BYOD and Personalisation

phoneTechnology has become more and more personalised to the individual user, since the early days when personal computers were introduced.   Back then there was little in the way of personalisation.   Some years later we started seeing users accounts on personal computers, desktop wallpapers and the ability to change icons, however personalisation was still limited.   Now with so many people having their own mobile phone which is personal to them, and not used by others, devices have became personal, and this personalisation has reached out beyond just phones, into the world of the tablet computer and even the humble laptop.     Devices now are configured with the applications you want, laid out in the way you want and set up with your user account details already pre-entered.   But what does this mean for education and schools?

Consider the situation where a teacher shares a resource with students via a blog or a website, or via google drive or some other method.    The student accesses this resource using their browser of choice.    Should they find it useful they automatically bookmark it for later use, or if the relevance is to their studies is very clear they may instantly drop the resource into google drive.   Having done so the student realises that their friend is off ill, so they share the item via google drive with them, sending an email, using their mail client of choice, to their friend to let them know about the lesson and the shared file.   A thought then strikes the student about something similar they have recently read online so they look through their browser history to find the material, before tweeting the URL to the class group so that they too can consider this in their studies.

The above example shows personalisation at work.    The device is the students own device and therefore has the applications they use already setup with the appropriate account details already entered.   As such the student can seamlessly move between applications, sharing, collaborating, researching, creating and more.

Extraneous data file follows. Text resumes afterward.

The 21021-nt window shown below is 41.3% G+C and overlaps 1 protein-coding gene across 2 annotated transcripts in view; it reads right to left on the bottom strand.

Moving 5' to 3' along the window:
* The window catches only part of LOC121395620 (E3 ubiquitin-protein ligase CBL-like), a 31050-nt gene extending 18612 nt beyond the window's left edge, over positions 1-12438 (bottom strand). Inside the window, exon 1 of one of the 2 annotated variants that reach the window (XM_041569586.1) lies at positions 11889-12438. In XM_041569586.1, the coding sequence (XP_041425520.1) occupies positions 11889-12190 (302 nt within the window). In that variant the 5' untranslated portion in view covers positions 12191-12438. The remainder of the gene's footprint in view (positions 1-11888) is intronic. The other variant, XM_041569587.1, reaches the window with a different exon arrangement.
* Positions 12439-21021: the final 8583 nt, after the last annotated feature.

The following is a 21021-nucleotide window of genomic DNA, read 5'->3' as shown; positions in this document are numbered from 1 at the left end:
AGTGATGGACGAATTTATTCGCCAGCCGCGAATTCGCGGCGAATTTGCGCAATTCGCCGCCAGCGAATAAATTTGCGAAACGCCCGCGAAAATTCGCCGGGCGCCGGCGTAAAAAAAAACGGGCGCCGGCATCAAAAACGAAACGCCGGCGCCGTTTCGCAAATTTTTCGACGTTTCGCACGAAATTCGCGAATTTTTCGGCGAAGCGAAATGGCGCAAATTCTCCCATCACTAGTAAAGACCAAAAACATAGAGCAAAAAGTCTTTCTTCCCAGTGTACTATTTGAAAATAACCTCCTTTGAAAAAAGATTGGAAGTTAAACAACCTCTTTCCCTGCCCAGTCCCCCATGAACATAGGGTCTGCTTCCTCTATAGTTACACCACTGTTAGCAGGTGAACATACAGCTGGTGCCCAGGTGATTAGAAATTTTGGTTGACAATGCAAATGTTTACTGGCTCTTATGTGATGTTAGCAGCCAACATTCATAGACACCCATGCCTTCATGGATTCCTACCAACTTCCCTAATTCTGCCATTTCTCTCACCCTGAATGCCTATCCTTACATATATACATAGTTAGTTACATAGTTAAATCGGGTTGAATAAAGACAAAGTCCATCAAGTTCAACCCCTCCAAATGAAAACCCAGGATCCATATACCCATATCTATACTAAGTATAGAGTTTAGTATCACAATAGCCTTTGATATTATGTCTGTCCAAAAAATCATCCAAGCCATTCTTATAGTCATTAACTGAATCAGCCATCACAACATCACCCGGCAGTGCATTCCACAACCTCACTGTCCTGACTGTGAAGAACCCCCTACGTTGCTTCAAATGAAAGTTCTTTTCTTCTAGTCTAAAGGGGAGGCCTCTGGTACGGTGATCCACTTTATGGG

As a teacher I find myself doing the same.    I find a useful tweet and I retweet it, and I might email myself the link for later reference.   If it is appropriate to what I am doing or to what my colleagues are doing, I may share it with others via google drive.    If it is an image I may make use of pinterest for sharing or I might include it in a prezi or share it via slideshare.   I move between my chosen applications quickly and easily.

So the question is can we as teachers in the current technological world continue to prevent students from bringing their own devices into the class or should we embrace personalisation and endeavour to reap the benefits which it may present?


Author: garyhenderson2014

Gary Henderson is currently the Director of IT in an Independent school in the UK. Prior to this he worked as the Head of Learning Technologies working with public and private schools across the Middle East. This includes leading the planning and development of IT within a number of new schools opening in the UAE. As a trained teacher with over 15 years working in education his experience includes UK state secondary schools, further education and higher education, as well as experience of various international schools teaching various curricula. This has led him to present at a number of educational conferences in the UK and Middle East.

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